Sep 10, 2012

Constructor Pattern in JavaScript

Over the last few weeks I've been learning Object-Oriented concepts in JavaScript and have been building applications on top of it. I've an understanding of Object-Oriented concepts in many of the Server side programming languages and was trying to draw parallel lines with JavaScript. As it turns out, JavaScript is a class-less language but the concept of classes can be simulated using functions. In JavaScript, functions are not primitive types but are special kind of objects and hence you can set properties on them and can also invoke methods on them.

Here's a simple JavaScript class:

function Shape(name, sides) {    this.name = name;    this.sides = sides;    this.getInfo = function() { return "Shape name: " + this.name + ", No. of sides = " + this.sides; }; }

In the above class (function) Shape, two properties 'name' and 'sides' have been defined and another property 'getInfo' of type function is also defined. One can create instances of this class by using the new operator (just like other programming languages)

triangle = new Shape("Triangle",3)
square = new Shape("Square",4)

Now both the instances (triangle and square) will have a copy of all three properties of Shape.The 'getInfo' property also gets redefined for all the instances of the Shape. This isn't a good practice and ideally the function should be shared between all the instances of the class. To get around this, the prototype object comes in handy and now my class definition would look like this:

function Shape(name, sides) {    this.name = name;    this.sides = sides; } Shape.prototype.getInfo = function() {    return "Shape name: " + this.name + ", No. of sides = " + this.sides; }
Now the constructor for Shape looks much cleaner and all instances of Shape will be able to call the getInfo function. One thing to note here is that the getInfo property is the part of the Shape object's protoype and not the instance. Although when you loop over the instance of the Shape class (using for..in construct) the getInfo property will be shown as a property of the instance but on calling Object.keys(instance) or instance.hasOwnproperty['getInfo'] would return false. When a property is accessed it is looked in the object and then in the prototype chain.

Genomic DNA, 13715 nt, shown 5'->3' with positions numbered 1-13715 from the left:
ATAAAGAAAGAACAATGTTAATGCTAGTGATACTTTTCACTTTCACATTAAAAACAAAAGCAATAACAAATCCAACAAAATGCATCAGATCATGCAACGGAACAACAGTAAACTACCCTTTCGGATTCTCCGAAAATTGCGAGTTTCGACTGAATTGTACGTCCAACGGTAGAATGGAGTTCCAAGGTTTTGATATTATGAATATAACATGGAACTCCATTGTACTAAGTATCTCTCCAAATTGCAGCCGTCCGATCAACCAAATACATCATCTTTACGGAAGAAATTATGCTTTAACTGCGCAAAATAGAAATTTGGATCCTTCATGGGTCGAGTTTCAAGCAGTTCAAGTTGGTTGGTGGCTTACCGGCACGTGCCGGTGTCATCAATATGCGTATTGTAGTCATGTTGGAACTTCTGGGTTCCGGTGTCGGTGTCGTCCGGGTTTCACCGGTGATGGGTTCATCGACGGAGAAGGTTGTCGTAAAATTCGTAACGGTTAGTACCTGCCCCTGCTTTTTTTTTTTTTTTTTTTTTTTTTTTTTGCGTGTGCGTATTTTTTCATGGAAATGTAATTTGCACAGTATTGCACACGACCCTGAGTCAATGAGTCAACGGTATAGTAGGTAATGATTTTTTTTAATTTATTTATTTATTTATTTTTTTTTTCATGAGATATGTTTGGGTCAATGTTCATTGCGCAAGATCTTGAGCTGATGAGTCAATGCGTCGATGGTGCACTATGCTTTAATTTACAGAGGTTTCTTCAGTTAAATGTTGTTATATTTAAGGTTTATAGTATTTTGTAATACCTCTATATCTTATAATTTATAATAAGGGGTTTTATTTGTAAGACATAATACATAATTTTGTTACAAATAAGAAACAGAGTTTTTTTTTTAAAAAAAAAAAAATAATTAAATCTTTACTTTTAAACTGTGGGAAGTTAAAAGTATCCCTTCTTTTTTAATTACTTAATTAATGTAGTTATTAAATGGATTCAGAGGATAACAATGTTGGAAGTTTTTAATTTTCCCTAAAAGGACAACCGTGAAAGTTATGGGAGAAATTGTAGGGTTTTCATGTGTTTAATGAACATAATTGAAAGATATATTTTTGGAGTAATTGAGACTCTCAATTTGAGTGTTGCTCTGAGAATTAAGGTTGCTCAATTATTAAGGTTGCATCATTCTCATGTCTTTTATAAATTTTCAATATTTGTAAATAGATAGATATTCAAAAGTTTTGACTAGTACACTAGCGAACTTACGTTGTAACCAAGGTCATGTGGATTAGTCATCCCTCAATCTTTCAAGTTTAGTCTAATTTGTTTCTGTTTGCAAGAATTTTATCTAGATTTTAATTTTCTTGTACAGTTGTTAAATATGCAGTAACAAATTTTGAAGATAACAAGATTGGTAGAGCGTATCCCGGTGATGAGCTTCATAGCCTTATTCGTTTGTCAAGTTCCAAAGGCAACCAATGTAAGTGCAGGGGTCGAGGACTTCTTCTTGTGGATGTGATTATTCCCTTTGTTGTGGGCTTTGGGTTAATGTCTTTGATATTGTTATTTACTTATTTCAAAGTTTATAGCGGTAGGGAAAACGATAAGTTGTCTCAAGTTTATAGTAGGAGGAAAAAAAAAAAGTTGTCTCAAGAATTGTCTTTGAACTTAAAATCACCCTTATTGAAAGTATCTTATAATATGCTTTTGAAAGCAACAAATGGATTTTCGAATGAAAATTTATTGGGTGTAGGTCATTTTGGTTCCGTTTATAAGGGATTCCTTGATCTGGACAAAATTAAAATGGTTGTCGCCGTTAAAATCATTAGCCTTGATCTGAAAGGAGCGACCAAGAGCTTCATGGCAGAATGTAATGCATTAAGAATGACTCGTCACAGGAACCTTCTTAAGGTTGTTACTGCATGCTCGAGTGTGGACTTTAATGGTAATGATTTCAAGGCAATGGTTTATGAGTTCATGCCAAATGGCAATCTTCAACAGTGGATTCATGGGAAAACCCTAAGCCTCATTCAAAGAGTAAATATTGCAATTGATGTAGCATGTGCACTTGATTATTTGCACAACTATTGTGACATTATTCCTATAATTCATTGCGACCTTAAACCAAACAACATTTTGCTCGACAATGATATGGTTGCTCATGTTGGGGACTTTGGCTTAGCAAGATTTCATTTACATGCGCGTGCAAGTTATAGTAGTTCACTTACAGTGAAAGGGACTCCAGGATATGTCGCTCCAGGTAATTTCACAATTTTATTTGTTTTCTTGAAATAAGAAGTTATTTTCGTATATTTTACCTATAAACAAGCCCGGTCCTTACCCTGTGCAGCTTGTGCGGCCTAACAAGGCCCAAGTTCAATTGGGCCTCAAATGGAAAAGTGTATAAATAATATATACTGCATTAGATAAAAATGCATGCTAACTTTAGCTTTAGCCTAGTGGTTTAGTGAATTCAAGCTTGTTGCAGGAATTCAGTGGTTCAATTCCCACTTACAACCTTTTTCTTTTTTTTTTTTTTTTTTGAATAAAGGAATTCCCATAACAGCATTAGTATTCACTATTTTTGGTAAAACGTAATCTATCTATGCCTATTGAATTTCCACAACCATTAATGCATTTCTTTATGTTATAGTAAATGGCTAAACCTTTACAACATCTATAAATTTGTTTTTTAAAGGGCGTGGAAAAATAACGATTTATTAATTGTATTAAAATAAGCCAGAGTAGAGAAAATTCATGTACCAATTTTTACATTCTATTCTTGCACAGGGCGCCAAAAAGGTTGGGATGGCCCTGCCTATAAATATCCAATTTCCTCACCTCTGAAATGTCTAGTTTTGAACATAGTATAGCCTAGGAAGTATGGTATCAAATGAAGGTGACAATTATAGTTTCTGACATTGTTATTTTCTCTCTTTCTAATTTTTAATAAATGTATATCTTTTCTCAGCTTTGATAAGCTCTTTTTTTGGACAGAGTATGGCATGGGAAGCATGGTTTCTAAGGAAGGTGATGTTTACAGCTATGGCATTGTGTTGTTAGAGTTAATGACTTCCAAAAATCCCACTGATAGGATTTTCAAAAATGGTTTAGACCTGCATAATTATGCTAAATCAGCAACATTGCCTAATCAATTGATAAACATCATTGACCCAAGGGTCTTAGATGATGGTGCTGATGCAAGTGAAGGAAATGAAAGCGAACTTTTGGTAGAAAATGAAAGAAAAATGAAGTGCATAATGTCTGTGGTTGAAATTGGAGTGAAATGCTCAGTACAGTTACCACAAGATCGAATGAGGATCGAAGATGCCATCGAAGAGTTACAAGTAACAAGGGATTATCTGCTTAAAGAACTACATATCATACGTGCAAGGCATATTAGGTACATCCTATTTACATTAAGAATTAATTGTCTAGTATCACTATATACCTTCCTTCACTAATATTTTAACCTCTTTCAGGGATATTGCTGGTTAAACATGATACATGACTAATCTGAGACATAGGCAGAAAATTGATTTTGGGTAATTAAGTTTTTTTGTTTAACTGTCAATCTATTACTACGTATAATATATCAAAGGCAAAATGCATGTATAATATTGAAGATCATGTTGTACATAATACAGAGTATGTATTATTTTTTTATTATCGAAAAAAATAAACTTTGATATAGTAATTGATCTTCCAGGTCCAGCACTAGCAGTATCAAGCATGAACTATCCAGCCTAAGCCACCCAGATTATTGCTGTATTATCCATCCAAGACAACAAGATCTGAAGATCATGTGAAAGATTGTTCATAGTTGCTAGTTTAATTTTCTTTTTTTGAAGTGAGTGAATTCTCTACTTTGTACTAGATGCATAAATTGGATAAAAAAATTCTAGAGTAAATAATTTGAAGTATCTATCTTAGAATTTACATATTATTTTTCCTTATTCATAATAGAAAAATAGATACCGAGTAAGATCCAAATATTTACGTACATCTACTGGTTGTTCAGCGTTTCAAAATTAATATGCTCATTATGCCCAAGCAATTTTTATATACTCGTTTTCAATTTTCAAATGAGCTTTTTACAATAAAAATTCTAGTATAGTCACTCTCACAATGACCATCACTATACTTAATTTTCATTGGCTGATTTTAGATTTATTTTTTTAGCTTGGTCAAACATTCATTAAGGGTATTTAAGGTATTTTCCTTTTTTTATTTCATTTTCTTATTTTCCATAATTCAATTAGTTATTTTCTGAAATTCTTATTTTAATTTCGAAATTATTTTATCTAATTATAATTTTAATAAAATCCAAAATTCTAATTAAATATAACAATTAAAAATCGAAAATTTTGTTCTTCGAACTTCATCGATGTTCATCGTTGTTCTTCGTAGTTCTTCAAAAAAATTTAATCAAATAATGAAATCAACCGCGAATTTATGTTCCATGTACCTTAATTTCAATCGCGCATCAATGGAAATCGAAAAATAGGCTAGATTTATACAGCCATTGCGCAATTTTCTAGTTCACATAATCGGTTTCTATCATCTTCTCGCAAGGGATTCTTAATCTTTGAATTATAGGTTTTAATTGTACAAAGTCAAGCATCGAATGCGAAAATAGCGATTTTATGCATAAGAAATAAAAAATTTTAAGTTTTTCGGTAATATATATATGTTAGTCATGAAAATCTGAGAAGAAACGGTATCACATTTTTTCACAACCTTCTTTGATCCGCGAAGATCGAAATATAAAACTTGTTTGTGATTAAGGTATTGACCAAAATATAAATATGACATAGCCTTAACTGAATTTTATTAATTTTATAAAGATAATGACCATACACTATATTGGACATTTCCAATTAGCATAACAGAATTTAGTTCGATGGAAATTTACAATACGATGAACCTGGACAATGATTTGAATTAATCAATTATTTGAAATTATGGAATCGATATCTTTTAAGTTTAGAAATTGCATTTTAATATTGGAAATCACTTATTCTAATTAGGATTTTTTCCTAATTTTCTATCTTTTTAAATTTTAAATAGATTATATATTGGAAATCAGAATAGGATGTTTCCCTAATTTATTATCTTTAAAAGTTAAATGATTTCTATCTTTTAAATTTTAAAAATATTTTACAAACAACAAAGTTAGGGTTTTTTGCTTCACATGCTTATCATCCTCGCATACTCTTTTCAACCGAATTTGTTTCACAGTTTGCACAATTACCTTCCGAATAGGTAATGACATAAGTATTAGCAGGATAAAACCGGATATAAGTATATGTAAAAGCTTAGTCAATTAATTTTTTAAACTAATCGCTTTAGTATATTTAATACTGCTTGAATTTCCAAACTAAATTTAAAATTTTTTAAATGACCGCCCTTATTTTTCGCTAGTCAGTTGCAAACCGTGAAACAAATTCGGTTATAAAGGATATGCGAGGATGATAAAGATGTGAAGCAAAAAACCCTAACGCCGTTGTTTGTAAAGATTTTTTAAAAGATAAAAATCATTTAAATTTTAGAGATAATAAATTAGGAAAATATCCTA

Inheritance:

The instances 'triangle' and 'square' can be viewed as subclasses of Shape rather than being instances of Shape class. To define a subclass you can define constructor functions for Triangle and Square and mark them as a subclass of Shape class:

function Triangle(name, sides) {   Shape.apply(this, [name,sides]); }
Triangle.prototype = Object.create(Shape.prototype);
Here the constructor for the Triangle is defined which makes call to Shape (super constructor). In the next line, I'm defining Triangle's prototype to be Shape using Object.create() function. If Object.create() is not used then the functions added to Triangle's prototype will be added to Shape's prototype as well and this is not what we want. Now if I create an instance of Triangle, the constructor of Shape would be called instead of Triangle's. This is because constructor property of Triangle (Triangle.prototype.constructor) refers to the Shape's constructor and therefore it needs to updated to refer to its own constructor:

Triangle.prototype.constructor = Triangle

The 'getInfo' function can then be called on the instance of Triangle class:

triangleObj = new Triangle("T1", 3)
triangleObj.getInfo()

Here the definition of getInfo function is searched first in the Triangle object, then in the Triangle's prototype and then in Shape's prototype.

No comments:

Post a Comment